• You will be started on a cardiac rehabilitation program, as recommended by your doctor, to speed recovery and improve cardiovascular health.
  • Be sure to follow your doctor's instructions .

Bypass surgery does not cure heart disease. The grafted blood vessels can also become clogged. You will be encouraged to make lifestyle changes to improve your cardiovascular health. These include:

  • Exercising regularly
  • Not smoking
  • Eating a heart-healthy diet—one that is low in saturated fat, simple sugars, and salt. It is important to eat food that is high in fiber, which includes fruits and vegetables.

Ask your doctor for a referral to a registered dietitian if you need help changing your dietary habits. Most patients can return to office-type work in 4-6 weeks.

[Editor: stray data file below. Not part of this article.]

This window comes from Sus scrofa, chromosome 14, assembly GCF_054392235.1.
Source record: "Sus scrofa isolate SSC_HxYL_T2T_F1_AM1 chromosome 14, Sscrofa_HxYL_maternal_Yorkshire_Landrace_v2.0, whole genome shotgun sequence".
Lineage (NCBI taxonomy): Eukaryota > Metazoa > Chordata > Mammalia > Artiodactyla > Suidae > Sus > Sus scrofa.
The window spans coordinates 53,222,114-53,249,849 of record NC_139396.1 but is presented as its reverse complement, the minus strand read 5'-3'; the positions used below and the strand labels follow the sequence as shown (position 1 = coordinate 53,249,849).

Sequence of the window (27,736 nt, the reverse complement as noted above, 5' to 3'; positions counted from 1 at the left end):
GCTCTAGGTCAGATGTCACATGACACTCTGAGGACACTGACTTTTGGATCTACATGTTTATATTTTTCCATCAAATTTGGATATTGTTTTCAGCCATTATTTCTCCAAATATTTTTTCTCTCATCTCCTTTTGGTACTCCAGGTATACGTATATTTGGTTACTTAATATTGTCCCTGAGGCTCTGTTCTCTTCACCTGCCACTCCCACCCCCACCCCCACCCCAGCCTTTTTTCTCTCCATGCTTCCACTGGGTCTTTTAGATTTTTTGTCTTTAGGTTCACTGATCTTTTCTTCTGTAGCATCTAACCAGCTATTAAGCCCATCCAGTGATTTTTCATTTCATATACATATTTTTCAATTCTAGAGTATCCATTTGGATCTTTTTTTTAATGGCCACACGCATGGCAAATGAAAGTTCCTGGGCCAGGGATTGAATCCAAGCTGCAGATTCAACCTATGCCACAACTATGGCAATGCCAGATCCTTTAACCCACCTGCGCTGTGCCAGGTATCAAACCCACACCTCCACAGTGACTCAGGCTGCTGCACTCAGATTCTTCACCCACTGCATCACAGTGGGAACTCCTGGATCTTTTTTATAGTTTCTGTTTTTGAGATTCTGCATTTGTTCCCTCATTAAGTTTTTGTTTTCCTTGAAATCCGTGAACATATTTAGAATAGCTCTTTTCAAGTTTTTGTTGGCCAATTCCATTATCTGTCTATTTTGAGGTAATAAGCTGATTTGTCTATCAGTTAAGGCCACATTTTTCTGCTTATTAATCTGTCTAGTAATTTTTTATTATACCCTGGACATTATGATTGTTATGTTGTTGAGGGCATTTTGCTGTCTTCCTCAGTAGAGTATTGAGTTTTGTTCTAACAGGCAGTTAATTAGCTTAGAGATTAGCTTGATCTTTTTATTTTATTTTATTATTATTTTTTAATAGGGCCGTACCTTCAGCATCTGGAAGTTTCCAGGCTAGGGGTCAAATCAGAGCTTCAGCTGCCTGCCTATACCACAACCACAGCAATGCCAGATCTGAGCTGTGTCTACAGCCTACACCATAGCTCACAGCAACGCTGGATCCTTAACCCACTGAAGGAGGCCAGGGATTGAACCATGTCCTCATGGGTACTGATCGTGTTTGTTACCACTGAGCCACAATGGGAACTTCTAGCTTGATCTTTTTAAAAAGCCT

Call Your Doctor

After you leave the hospital, contact your doctor if any of the following occurs:

  • Pain that you cannot control with the medicines you have been given
  • Signs of infection, including fever and chills
  • Redness, swelling, increasing pain, excessive bleeding, or discharge at the incision sites
  • Nausea and/or vomiting that you cannot control with the medicines you were given after surgery, or which persist for more than two days after discharge from the hospital
  • Cough, shortness of breath, or chest pain
  • Pain, burning, urgency, frequency of urination, or persistent bleeding in the urine
  • Gaining more than four pounds within one or two days
  • Pain and/or swelling in your feet, calves, or legs, or sudden shortness of breath or chest pain

In case of an emergency, call 911 .